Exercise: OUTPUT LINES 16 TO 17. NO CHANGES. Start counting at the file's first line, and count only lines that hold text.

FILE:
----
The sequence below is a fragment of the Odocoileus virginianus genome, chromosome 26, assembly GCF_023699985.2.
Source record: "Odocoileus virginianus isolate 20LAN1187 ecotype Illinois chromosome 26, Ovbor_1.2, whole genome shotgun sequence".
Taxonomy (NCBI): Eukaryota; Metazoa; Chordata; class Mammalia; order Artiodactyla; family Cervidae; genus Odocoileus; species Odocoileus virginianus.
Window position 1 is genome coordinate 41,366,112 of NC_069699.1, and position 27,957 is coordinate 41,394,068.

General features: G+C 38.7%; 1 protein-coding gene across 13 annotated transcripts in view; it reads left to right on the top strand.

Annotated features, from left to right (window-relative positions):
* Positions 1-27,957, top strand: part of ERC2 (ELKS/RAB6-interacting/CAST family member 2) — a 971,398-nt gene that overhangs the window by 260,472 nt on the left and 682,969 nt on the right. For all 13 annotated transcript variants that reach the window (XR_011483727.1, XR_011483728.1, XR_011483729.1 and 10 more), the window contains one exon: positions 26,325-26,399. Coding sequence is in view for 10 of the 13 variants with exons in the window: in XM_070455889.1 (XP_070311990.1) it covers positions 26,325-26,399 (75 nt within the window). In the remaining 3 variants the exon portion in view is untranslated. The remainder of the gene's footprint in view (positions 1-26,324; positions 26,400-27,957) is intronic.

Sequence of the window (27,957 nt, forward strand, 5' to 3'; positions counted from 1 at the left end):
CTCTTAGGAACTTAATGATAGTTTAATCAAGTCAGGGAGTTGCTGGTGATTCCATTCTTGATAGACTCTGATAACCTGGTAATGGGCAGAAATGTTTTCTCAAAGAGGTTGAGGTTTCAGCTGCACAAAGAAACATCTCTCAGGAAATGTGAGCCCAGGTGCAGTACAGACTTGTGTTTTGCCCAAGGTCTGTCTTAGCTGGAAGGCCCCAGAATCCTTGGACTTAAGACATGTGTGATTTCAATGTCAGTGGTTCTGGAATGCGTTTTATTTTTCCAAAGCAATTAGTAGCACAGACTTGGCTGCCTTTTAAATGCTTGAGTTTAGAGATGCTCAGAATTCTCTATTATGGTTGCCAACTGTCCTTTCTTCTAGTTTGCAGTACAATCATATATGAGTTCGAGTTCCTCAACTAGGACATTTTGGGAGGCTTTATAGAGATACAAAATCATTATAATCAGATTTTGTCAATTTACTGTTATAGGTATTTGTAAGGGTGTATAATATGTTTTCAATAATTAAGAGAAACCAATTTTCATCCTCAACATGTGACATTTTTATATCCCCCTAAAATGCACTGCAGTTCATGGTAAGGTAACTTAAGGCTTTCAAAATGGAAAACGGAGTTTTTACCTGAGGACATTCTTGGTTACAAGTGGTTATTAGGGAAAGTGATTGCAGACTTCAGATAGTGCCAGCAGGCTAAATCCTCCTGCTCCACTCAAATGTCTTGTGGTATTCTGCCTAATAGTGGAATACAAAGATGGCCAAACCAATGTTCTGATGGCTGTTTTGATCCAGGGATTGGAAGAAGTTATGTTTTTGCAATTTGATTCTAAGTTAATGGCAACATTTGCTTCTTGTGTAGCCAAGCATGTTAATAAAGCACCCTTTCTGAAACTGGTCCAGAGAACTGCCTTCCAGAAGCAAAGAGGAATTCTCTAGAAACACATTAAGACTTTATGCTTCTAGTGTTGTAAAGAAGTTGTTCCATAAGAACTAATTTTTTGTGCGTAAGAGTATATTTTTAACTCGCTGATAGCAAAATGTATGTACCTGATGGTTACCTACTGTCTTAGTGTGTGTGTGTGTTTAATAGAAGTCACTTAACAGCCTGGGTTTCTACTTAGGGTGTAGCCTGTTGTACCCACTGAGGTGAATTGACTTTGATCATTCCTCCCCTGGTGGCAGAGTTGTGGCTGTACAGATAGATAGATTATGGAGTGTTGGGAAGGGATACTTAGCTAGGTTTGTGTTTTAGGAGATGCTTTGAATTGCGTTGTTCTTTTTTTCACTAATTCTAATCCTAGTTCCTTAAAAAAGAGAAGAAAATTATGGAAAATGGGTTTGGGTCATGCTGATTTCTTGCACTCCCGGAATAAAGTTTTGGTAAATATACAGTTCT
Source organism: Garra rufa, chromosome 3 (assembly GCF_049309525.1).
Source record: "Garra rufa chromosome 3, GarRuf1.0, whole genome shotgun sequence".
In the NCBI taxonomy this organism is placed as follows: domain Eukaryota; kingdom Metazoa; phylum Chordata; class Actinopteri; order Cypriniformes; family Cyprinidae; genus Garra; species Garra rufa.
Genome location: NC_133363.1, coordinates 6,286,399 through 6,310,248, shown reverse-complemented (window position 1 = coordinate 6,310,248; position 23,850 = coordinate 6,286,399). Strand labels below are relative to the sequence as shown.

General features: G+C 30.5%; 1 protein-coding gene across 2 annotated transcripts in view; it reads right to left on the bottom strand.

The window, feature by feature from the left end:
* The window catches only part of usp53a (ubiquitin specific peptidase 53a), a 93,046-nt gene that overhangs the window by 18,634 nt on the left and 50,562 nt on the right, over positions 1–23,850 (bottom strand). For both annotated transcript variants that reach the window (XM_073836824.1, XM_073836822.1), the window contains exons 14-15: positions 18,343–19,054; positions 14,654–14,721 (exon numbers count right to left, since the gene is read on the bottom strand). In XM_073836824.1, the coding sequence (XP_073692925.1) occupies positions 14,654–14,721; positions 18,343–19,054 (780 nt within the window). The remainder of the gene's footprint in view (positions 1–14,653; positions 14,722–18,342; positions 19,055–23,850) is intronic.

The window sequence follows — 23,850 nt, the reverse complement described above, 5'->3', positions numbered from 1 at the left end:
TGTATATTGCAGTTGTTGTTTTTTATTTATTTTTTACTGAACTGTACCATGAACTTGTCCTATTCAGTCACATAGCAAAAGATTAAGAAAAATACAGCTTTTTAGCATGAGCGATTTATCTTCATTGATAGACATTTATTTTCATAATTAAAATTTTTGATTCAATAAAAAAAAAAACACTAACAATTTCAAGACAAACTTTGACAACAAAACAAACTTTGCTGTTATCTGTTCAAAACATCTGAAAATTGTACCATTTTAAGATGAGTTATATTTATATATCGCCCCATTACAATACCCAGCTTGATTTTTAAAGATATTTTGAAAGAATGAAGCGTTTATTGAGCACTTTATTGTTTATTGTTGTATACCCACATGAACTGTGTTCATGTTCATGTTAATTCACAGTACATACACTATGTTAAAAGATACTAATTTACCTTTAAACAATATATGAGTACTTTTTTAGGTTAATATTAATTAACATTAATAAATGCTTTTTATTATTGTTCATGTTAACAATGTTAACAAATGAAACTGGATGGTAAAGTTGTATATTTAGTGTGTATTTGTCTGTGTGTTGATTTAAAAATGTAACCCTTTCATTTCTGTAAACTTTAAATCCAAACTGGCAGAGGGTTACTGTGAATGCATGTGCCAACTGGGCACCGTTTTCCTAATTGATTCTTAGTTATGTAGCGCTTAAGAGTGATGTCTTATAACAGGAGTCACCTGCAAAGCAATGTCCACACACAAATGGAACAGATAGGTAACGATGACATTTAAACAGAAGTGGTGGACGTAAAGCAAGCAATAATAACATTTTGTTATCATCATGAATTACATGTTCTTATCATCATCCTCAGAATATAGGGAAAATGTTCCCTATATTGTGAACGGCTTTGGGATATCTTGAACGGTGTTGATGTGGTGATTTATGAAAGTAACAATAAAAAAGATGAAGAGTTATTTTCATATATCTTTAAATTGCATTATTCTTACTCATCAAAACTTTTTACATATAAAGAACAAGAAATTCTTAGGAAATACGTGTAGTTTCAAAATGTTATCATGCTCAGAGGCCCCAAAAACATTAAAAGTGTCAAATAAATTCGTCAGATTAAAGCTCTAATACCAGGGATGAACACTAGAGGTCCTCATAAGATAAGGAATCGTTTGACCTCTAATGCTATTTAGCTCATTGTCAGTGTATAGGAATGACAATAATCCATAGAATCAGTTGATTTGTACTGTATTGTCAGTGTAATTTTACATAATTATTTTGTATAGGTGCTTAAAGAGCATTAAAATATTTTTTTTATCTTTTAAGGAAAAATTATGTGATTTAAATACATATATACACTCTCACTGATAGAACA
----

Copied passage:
* The window catches only part of usp53a (ubiquitin specific peptidase 53a), a 93,046-nt gene that overhangs the window by 18,634 nt on the left and 50,562 nt on the right, over positions 1–23,850 (bottom strand). For both annotated transcript variants that reach the window (XM_073836824.1, XM_073836822.1), the window contains exons 14-15: positions 18,343–19,054; positions 14,654–14,721 (exon numbers count right to left, since the gene is read on the bottom strand). In XM_073836824.1, the coding sequence (XP_073692925.1) occupies positions 14,654–14,721; positions 18,343–19,054 (780 nt within the window). The remainder of the gene's footprint in view (positions 1–14,653; positions 14,722–18,342; positions 19,055–23,850) is intronic.

The window sequence follows — 23,850 nt, the reverse complement described above, 5'->3', positions numbered from 1 at the left end: